What are the landlord’s/RTM’s responsibilities?
Management functions are defined in the legislation as 'functions with respect to services, repairs, maintenance, improvements, insurance and management' and will typically include: Repairs, redecorations and maintenance of the structure of the building and the common parts (under the terms of the lease), including cyclical or seasonal maintenance and the maintenance of plant and facilities, lifts, and central heating boilers Provision of services – the lighting of the common parts, heating, cleaning, grounds maintenance, caretaking and porterage Arranging the insurance for the building Levying and collection of service charges, accounting and the provision of statutory and other information Compliance with all statutory requirements relating to the management and fabric of the building, plus day-to-day management of the building. Management functions do not include: Management of any non-residential parts of the building – commercial units, shops or offices, garages or storage not included in the leases Any non-qualifying flats and functions relating to forfeiture and possession. As noted often a managing agent (MA) is hired by the landlord/RTM to fulfil these duties on their behalf, but it must be remembered that the ultimate responsibility still remains in the eyes of the law with the landlord/RTM.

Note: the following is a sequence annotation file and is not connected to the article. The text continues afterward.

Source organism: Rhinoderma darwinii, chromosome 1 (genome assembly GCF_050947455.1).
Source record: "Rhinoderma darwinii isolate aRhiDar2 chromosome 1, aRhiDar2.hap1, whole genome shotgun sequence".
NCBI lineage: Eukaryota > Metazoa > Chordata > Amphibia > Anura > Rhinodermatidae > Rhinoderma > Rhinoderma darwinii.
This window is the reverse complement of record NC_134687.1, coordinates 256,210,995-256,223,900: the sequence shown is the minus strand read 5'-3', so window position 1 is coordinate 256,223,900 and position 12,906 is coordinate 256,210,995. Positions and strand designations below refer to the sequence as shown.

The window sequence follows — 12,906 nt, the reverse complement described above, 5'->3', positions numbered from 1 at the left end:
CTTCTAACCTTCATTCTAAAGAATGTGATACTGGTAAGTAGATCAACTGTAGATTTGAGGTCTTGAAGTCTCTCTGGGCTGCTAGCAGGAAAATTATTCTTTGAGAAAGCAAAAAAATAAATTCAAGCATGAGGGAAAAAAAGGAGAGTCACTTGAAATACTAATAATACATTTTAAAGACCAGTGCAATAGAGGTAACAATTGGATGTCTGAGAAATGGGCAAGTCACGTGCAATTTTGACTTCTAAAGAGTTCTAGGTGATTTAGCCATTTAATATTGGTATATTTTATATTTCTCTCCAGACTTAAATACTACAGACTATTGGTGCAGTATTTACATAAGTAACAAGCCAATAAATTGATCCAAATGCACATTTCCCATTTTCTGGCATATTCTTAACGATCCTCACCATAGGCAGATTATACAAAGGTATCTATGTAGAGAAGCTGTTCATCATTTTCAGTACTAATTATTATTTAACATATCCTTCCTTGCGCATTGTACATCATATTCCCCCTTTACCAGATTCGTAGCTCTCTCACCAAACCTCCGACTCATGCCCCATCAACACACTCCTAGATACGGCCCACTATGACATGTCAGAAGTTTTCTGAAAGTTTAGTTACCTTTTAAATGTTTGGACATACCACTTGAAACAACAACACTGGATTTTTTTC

What is the best sort of contract to use with a managing agent (MA)?
Many managing agents have developed their own contracts over time. So whenever you change over your managing agent, you will have to obtain legal advice on the new contract. To overcome this, ARMA has introduced a standard contract which all members are recommended to use.
What is a service charge?
The service charge is a contribution from each leaseholder (in accordance with their lease) towards the expenses of running a block of flats. The service charge is designed to cover items such as utility charges for the common parts, buildings insurance, redecoration of the exterior of the buildings and the interior common parts, cleaning, health and safety etc. It does not cover items that are within individuals flats – these are for the leaseholders themselves to arrange.
Why do I have to pay service charges and do you let me know how my service charge has been spent?